“Child drops ball. Parents blame teacher.” – Doc Meek

30 Minute ADHD Consultations

Dear Moms and Dads,

When your child falters it is tempting to blame the teacher.

Here’s what happened with the young boy I was helping overcome his learning difficulties and his attention difficulties in Grade 5 in Emerson Elementary (not the real name of the school).

The boy benefited in 2 ways

The boy was  restless and did not have an easy time staying focused on his desk work.

The boy tapped his pen on his desktop.

The boy drummed his fingers on his desktop.

The boy drove the teacher “crazy.” Not to mention the other kids in the classroom.

Everybody blamed the boy.

Doc Meek to the “rescue”

I said we shouldn’t blame the boy. We should blame the disruptive sound of  the tapping and drumming.


I said the boy needed something quiet to keep his left hand busy while he was trying to use his right hand to do his schoolwork.

I spoke with the boy and we “brilliantly” agreed that if he squeezed a soft rubber ball with his left hand, the active squeezing would help his right hand do the written work.

Boy drops the ball

Boy squeezes ball. Squeezing really helped his right hand do the schoolwork.

Boy drops ball. Ball bounces all over he place. Bouncing ball entertained everybody.

Everybody laughed.

Except the teacher.

After the ball bounced  “brilliantly” the third time, she took the ball away from the boy and put it in her desk drawer.

So much for the “brilliant” ball solution. 😮

Boy could not work without the ball

The parents blamed the teacher.

“Don’t drop the ball,” I “brilliantly” suggested.

“I can’t help it,” protested the boy.

“You’re smarter than I am,” I told the boy. “You solve it.”

Smart boy solves his own problem 

The boy put his mind on it and came up with a truly brilliant solution.

He skewered the ball with a big needle and leather shoe lace and tied the ball to his belt.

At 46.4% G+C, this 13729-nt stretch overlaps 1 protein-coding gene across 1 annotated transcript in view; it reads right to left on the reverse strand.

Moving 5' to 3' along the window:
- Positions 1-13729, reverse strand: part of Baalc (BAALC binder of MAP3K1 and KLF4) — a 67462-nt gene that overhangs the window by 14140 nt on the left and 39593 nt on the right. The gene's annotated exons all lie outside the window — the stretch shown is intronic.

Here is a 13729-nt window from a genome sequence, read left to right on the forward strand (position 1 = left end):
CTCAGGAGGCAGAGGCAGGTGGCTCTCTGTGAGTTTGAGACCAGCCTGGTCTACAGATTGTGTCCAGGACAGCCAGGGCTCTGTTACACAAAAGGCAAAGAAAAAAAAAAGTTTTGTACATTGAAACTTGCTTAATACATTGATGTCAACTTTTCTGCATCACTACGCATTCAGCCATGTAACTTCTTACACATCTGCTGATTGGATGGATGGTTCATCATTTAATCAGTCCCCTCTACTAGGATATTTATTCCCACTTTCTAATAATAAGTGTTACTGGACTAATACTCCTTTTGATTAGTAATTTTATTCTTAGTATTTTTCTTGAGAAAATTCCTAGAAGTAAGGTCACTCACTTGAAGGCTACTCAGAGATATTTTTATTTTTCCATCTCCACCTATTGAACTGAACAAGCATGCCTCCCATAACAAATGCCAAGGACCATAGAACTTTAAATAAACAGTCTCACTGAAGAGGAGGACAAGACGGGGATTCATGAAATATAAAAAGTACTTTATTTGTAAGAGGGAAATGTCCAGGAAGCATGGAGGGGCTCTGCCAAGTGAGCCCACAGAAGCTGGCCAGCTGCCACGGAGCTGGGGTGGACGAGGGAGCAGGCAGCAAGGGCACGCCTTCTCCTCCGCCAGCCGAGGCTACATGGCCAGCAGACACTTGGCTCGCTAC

Boy squeezed tethered ball.

Boy gets all his schoolwork done.

Everybody’s happy.

So how did the boy benefit in 2 ways?

(1) The boy got a “brilliant” suggestion from a learning specialist.

(2) When the “brilliant” suggestion did not work, the boy learned he could adapt outside suggestions inside his own head. He could adapt outside advice to his own use.

(3) The boy could show real brilliance in solving his own problems (and stop blaming himself and others for his lack of success).

OK, that’s 3 benefits. 😮

Sincerely, Doc Meek

P.S. This same boy began to tap his right foot on the floor while he was trying to do his deskwork. The floor was hard tile. The foot tapping “drove everybody crazy.”

Not possible. You can only drive yourself crazy. 😮

But that’s another story. 😮

30 Minute ADHD Consultations


2 Responses to ““Child drops ball. Parents blame teacher.” – Doc Meek”

  • Uinise Langi:


    Still hard at it, eh? I haven’t been here a while but am glad to read of your insights and expertise. What do you think of language learning in the initial stages? Do learners start from single word or simple phrase recognition/production? Still struggling writing that Tongan text.

  • Hi Uinise,
    Good to hear from you!
    As you know, infants first learn to recognize certain words and phrases (and gestures) long before they can actually reproduce them They tend to start talking with simple words, often double syllable, such as ma-ma.
    One child I know well started by holding her hands up in the air towards an adult and would say “up.”
    Kindness, Doc

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